Oh, yes, slip that one in early, Richard’s thoughts snarl; so God or nature had an off-day then, did they? That’s alright then. Just one thing though – My. Fucking. Baby. Is. Still. Dead.
The baby was already dead, the doctor says, for hours, maybe days, before she was born. It happens.
Richard finds that the most grotesque of all. His stomach heaves as he imagines Rachel carrying inside her not their baby, but a decaying lump of limbs and flesh. The room closes around him and he gulps in his need for fresh air.
I call her Naomi. The name floats in as I stare out of a bare window running with condensation and I misremember the Bible, the book of Ruth. Then I spend a lifetime deciding to lean over and press the call buzzer. A nurse must have been waiting right outside the door. I make my request in a monotone and she nods and nods, pleased to be able to do something. One day I might feel sorry for the staff; usually they call for the social worker and heave a sigh of relief, but since her big, bulging maternity leave is imminent they won’t.
The chaplain arrives. He’s not the one who blessed my nameless baby. His fingers are stained nicotine yellow when he thumbs through his Bible and his collar is frayed and grimy. He tells me Naomi is a beautiful name; he will light a candle for her. When he says my baby’s name, I vomit green bile onto my hospital gown.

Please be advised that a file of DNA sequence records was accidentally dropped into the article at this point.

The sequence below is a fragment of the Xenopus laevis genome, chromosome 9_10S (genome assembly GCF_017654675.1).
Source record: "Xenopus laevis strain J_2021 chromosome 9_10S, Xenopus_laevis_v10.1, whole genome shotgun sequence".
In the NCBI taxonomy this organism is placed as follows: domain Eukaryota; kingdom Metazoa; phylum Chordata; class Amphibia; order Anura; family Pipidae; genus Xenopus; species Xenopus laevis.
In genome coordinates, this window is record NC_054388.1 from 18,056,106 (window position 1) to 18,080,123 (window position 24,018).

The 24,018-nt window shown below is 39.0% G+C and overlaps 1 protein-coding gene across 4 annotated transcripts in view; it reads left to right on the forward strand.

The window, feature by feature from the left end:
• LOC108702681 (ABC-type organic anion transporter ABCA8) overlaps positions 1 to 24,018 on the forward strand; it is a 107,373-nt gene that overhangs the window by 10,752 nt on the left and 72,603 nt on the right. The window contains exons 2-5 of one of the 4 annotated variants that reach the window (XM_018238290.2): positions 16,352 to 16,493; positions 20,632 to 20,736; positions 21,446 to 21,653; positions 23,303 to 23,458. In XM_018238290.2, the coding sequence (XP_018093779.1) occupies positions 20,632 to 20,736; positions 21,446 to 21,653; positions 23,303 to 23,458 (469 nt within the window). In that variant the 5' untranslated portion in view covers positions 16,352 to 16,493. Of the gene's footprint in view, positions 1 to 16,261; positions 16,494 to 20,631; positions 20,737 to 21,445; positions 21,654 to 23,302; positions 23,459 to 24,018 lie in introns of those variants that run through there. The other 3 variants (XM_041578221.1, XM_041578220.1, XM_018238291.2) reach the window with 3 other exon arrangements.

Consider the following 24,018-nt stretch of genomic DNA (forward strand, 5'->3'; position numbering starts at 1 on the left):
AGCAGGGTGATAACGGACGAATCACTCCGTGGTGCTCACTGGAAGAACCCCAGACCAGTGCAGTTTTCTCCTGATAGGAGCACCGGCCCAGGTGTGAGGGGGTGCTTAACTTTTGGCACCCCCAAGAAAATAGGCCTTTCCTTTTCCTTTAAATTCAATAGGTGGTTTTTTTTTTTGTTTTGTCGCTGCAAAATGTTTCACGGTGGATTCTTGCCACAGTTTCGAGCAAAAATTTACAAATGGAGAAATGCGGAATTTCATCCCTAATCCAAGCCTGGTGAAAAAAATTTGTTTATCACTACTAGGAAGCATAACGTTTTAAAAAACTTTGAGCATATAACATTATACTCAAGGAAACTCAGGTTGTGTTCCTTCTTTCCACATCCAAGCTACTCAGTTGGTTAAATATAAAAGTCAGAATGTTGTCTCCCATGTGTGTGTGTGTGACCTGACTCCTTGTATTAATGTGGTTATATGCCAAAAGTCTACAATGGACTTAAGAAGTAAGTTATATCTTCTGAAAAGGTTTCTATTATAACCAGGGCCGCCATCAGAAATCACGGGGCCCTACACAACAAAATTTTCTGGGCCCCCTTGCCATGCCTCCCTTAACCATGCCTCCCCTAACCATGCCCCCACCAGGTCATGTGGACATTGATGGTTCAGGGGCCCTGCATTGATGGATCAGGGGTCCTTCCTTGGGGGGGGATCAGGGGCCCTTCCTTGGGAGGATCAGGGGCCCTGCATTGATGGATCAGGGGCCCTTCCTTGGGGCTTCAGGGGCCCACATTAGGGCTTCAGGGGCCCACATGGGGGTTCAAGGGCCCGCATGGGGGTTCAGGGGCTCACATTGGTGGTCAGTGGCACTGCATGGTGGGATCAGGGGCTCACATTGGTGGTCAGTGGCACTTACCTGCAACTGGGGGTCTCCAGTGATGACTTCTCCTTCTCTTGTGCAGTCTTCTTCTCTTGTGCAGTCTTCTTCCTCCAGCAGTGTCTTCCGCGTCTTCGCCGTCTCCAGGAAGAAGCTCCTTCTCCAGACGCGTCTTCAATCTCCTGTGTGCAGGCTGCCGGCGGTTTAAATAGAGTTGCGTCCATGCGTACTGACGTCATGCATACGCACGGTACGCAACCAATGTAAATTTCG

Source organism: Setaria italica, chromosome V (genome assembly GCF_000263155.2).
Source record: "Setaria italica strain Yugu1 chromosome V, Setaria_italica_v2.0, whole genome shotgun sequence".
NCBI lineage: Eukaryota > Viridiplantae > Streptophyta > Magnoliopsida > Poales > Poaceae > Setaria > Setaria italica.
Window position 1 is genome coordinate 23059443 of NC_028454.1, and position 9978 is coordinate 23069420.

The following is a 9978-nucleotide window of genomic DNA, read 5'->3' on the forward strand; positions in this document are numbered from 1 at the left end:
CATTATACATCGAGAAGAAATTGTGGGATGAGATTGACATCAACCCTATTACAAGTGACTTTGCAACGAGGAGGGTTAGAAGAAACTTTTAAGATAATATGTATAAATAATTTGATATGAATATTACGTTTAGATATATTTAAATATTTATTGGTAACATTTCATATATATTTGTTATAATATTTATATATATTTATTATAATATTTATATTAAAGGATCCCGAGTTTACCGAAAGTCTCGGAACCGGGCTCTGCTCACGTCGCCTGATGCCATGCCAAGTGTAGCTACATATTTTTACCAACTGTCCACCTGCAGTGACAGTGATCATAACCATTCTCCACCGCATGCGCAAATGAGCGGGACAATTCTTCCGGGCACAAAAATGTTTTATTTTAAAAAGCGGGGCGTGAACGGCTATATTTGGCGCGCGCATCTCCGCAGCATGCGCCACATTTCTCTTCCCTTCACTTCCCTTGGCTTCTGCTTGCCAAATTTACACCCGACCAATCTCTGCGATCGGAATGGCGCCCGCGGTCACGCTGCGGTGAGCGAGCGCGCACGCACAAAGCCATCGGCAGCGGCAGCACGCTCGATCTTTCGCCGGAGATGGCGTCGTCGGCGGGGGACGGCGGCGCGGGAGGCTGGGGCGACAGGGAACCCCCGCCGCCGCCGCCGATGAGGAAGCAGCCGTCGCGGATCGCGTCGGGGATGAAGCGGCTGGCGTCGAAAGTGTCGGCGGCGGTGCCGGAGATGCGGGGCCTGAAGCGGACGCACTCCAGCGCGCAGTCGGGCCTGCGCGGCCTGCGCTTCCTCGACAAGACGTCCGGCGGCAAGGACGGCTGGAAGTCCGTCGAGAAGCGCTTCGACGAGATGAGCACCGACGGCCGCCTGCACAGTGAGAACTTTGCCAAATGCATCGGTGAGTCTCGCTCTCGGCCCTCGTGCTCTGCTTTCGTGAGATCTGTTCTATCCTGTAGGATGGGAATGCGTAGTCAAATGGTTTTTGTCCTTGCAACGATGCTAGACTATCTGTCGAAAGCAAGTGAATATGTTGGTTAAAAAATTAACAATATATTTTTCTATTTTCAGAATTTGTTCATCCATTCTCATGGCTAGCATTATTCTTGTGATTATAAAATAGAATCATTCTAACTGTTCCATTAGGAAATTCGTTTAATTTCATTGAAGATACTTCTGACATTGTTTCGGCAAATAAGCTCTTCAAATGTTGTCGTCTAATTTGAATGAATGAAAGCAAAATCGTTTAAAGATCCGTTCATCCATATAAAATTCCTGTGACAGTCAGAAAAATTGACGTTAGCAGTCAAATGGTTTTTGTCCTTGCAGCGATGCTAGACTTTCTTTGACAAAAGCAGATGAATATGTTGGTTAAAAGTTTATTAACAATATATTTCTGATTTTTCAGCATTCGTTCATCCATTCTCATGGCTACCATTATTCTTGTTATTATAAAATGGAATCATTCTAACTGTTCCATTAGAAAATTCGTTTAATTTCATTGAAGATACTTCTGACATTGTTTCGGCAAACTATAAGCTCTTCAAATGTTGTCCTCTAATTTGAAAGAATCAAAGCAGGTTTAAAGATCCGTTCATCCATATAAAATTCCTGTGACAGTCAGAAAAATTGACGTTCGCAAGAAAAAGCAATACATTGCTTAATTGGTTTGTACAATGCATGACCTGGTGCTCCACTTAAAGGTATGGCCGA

Richard stands outside, leaning against the wall, fists in his pockets. He isn’t sure how long he’s been here; long enough to recognise the frantic smokers, whose faces relax as they light up and inhale. Transparent serenity. Richard accepts a cigarette from the next proffered box. He grimaces as the smoke enters his virgin lungs, but perseveres, channelling his thoughts into the act of breathing.